Helena Chemical Company v. R&E Farms et al, No. 4:2016cv00086 - Document 60 (N.D. Miss. 2017)

Court Description: ORDER denying Motions for Writs of Garnishment in 4:16-cv-00086-JMV and 4:16-cv-00087-JMV. Signed by Magistrate Judge Jane M. Virden on 10/30/17. (bfg)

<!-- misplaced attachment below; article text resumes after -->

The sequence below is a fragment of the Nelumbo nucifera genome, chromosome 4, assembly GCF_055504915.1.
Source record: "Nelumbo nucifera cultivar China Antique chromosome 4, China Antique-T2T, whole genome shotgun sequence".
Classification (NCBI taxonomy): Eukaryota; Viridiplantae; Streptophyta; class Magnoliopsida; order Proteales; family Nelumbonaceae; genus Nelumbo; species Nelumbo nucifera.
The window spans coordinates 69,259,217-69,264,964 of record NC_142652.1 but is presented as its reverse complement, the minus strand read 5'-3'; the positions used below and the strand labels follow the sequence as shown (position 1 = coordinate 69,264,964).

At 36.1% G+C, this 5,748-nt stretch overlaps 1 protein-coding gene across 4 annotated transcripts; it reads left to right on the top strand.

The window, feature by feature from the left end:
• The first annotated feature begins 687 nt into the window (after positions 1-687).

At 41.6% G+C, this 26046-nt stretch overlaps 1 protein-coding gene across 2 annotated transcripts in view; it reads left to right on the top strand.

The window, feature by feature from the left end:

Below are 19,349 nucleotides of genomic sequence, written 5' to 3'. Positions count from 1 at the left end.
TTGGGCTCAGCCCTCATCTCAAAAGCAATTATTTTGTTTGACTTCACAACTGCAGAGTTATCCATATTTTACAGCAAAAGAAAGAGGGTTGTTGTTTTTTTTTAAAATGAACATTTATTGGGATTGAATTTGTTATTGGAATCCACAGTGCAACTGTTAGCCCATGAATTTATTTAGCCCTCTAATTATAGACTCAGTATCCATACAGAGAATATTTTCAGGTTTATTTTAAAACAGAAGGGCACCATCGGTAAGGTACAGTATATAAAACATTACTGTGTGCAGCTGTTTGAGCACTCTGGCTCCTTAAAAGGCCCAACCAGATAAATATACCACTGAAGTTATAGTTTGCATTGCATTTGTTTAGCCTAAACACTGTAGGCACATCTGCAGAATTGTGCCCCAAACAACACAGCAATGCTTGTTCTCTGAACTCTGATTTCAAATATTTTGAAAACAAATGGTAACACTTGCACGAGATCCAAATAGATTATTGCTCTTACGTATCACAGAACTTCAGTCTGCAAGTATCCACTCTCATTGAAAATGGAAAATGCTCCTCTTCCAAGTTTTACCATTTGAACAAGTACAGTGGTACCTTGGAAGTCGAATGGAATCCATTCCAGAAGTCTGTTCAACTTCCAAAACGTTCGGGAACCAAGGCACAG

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Helena Chemical Company v. R&E Farms et al Doc. 60 IN THE UNITED STATES DISTRICT COURT FOR THE NORTHERN DISTRICT OF MISSISSIPPI GREENVILLE DIVISION HELENA CHEMICAL COMPANY PLAINTIFF VS. CIVIL ACTION NO.: 4:16-CV-86-JMV R&E FARMS and RICHARD J. YOUNG, JR. DEFENDANTS AND IN THE UNITED STATES DISTRICT COURT FOR THE NORTHERN DISTRICT OF MISSISSIPPI GREENVILLE DIVISION HELENA CHEMICAL COMPANY PLAINTIFF VS. CIVIL ACTION NO.: 4:16-CV-87-JMV DOUBLE Y FARMS, INC. and DEFENDANTS RICHARD J. YOUNG, JR. _____________________________________________________________________________ ORDER ON MOTIONS FOR WRITS OF GARNISHMENT ______________________________________________________________________________ This matter is before the court, sua sponte, to determine whether this case is properly before this court. For the reasons stated below, the court finds that the procedural posture of the case is improper and subject matter jurisdiction over the purported garnishments is lacking. In short, the holding of Berry v. McLemore, 795 F.2d 452 (5th Cir. 1986) requires that this court conclude: 1) plaintiff must initiate a new, separate, action for any writs of garnishment, and 2) if that action is to be filed in the United States District Court for the Northern District of Mississippi, plaintiff must establish an independent basis for federal subject matter jurisdiction over the garnishment proceeding— which is based on state law. 1 Dockets.Justia.com Facts Defendant Double Y and Young defaulted under the terms of a credit sales agreement with Helena. Similarly, R&E Farms and Young defaulted under the terms of another credit sales agreement with Helena. Helena then sued in this court to enforce the agreements and recover its losses– asserting subject matter jurisdiction pursuant to 28 U.S.C. § 1332 as the basis for jurisdiction in each action. Following a motion, the cases were consolidated. Ultimately, the cases were resolved by Helena’s successful motions for summary judgment, and on April 27, 2017, the court entered judgment against Double Y and Young– in the total amount of $432,335.99 plus post-judgment interest at the federal rate– and R&E Farms and Young— in the total amount of $280,767.11 plus post-judgment interest at the federal rate. The consolidated cases were then closed. On October 9, 2017, Helena filed twelve motions for issuance of writs of garnishment [53][58] and [54]-[59], respectively— six in each closed consolidated action— against a number of banks or other companies believed to have accounts with or owe money to the defendants. No independent basis for jurisdiction was alleged to support the garnishment actions. Law and Analysis Because this court has an independent duty to examine its own jurisdiction, see, generally, Ruhrgas Ag v. Marathon Oil Co., 526 U.S. 574 (1999), the court invited briefs on the issue of whether the motions for writs of garnishment were properly filed in this closed action— and in particular, whether this court had subject matter jurisdiction over them. Specifically, the court called to the plaintiff’s attention the decisions in Berry v. McLemore, 795 F.2d 452 (5th Cir. 1986) and Bass v. Denney (In re Bass), 171 F.3d 1016 (5th Cir. 1999). 2 In Berry v. McLemore, the United States Court of Appeals for the Fifth Circuit held that a garnishment action seeking enforcement against third parties who were strangers to the underlying judgment requires the institution of a new proceeding– separate from the primary action that established the judgment debt. Id. at 455. The Fifth Circuit further held that the Court did not have ancillary jurisdiction over garnishment proceedings, even if the garnishment is sought to satisfy the earlier judgment entered in the same case. Id. In short, an independent basis of federal jurisdiction must exist to vest the federal court with jurisdiction over the new and independent garnishment action in order for it to proceed thereon in federal court. The Court of Appeals reiterated the holding in Berry in the later case, In re Bass, stating: Perhaps even more to the point is the recognition that the particular “supplemental jurisdiction” action we review today is a new and independent action. As noted earlier, the Denneys instituted this case against the Trustees as a combined garnishment and injunction proceeding . . . . Even though the Denneys voluntarily non-suited the garnishment, it and the mandatory injunction for advance notice are analytically indistinguishable for purposes of classification as new and independent actions. In this we are bound by our holding in Berry v. McLemore and the reasoning behind it. If anything, Berry was a closer case: It dealt with a money judgment previously rendered by the same court in which the judgment creditor was seeking to garnish the judgment debtor's former employer. Moreover, the court in question was a federal district court and thus a court of broader jurisdiction than a bankruptcy court. As in the instant case, the judicial proceeding in which the money judgment was rendered had been completed and was inactive, and the third party against whom the garnishment was sought in the second proceeding had not been a party to the first. The Berry court recognized the general principle that prior termination of a proceeding does not ordinarily prevent the court from aiding in collection, but determined that the general rule gives way to the more specific exception when the subsequent action is new and independent from the first. Relying on our pronouncement in Butler v. Polk that garnishment actions against those who were not parties to the original action “are generally construed as independent suits, at least in relation to the primary action” in which the judgment was rendered, we held in Berry that the district court lacked jurisdiction to entertain the garnishment. The Butler/Berry analysis is clearly applicable to the action brought by the Denneys in the Bankruptcy Court in Texas and stymies their effort to support jurisdiction of that court under the rules of supplemental jurisdiction. As we stated 3 in Berry, “we can find no case where a court held that it had ancillary jurisdiction to consider claims in a new and independent action merely because the second action sought to satisfy or give additional meaning to an earlier judgment.” The bankruptcy court has no inherent jurisdiction to hear this case. In re Bass, 171 F.3d 1016, 1024–25 (5th Cir. 1999). Despite this authority, Helena argues, first, that the United States Supreme Court’s decision in Peacock v. Thomas, 516 U.S. 349 (1996) “overruled (or in the very least limited) [Berry]”, and, second, that In re Bass— decided three years after Peacock— “turned on the limits of a bankruptcy court’s jurisdiction as opposed to that of a district court.” Brief at 4, [59]. Helena’s arguments are ill founded. First, Peacock did not overrule or limit Berry. On the contrary, the Peacock court ruled on the Berry-side of what the court called “a conflict among the Courts of Appeals” –the resolution of which was the very reason it granted certiorari. Peacock, 516 U.S. at 352. In a footnote, the Peacock court described the split as between the Third, Fourth, Seventh, and Ninth Circuits— all of whom, in varying types of collection actions, had held the actions were ancillary to the underlying claim giving rise to the judgment sought to be collected, and thus did not require a new independent action or an independent basis of federal court jurisdiction. Id. at 352, n.2. On the other side of the “Circuit-split” were collection cases from the Tenth and Fifth Circuits— specifically, inter alia, Berry v. McLemore— which do require an independent action and independent basis for federal subject matter jurisdiction. Id. Far from overruling Berry, the United States Supreme Court held in Peacock that an independent action with its own jurisdictional footing was required. Id. at 355. In other words, the Peacock court ruled in agreement with the Berry-side of the Circuit-split.1 1 While it bears mentioning that the Peacock court did recite that a footnote in a prior decision— Mackey v. Lanier Collection Agency & Service, Inc., 486 U.S. 825, 834 n.10, 108 S. Ct. 2182, 2188 (1988) — was authority for the proposition that it had previously approved the exercise of ancillary jurisdiction over a garnishment, the case did not 4 The Fifth Circuit simply does not read Peacock as overruling or abrogating Berry. In 1999, three years after the Peacock decision, the Fifth Circuit expressly reaffirmed the holding in Berry concerning garnishments prosecuted in federal courts in In re Bass. In re Bass, 171 F.3d at 1024. In the following years, numerous courts in the Fifth Circuit have relied on Berry as controlling precedent on this very issue. See, for example, Stevens v. Progressive Gulf Ins. Co., No. 1:13-cv00244-GHD-DAS, 2014 U.S. Dist. LEXIS 157853, at *6 (N.D. Miss. Nov. 6, 2014)(“garnishment actions against third parties are construed as independent actions from the primary action which established the judgment debt.”); Berry v. McLemore, 795 F.2d 452, 455 (5th Cir. 1986). More specifically, in the case of Denton v. Suter, No. 3:11-CV-2559-N, 2015 WL 510969 (N.D. Tex. Feb. 6, 2015) plaintiff’s instituted garnishment proceedings against Bank of America in order to collect on plaintiff’s judgment against defendants. The Denton court held: [T]he United States Court of Appeals for the Fifth Circuit has held that a garnishment action seeking enforcement against third parties who were strangers to the underlying judgment requires the institution of a new proceeding separate from the primary action that established the judgment debt. See Berry v. McLemnore, 795 Fed 2nd 452, 455 (5th Cir. 1986). “The writ of garnishment, under the clear precedent of [the Fifth Circuit], is an action separate and independent from the action giving rise to the judgment debt.” Id. And, the Fifth Circuit has further held that this Court does not have “ancillary jurisdiction” over any garnishment proceeding …. Plaintiff’s proceeding with the garnishment action against a third party in this closed action against Defendant … is procedurally improper under the Fifth Circuit’s binding precedent in Berry v. McLemore, 795 F.2d 452 (5th Cir.1986), and In re Bass, 171 F.3d 1016 (5th Cir.1999). Denton v. Suter, No. 3:11-CV-2559-N, 2015 WL 510969, at *2, *3 (N.D. Tex. Feb. 6, 2015). involve ancillary federal enforcement jurisdiction. Mackey went before Georgia Supreme Court up on a grant of certiorari. Federal courts were not involved until the Supreme Court heard the case. Even then, certiorari was granted in order to determine whether ERISA, a federal statute, preempted Georgia’s garnishment statutes. 5 Conclusion Similarly, Plaintiff’s proceeding with the garnishment action against a third party in this closed action is procedurally improper under the Fifth Circuit’s binding precedent in Berry v. McLemore, 795 F.2d 452 (5th Cir.1986), and In re Bass, 171 F.3d 1016 (5th Cir.1999). Therefore, should the plaintiff wish to move for writs of garnishment, plaintiff must initiate a new, separate, action. Further, if that action is filed in the United States District Court for the Northern District of Mississippi, plaintiff must establish an independent basis for federal subject matter jurisdiction. SO ORDERED this, the 30th day of October, 2017. /s/ Jane M. Virden_______________________ UNITED STATES MAGISTRATE JUDGE 6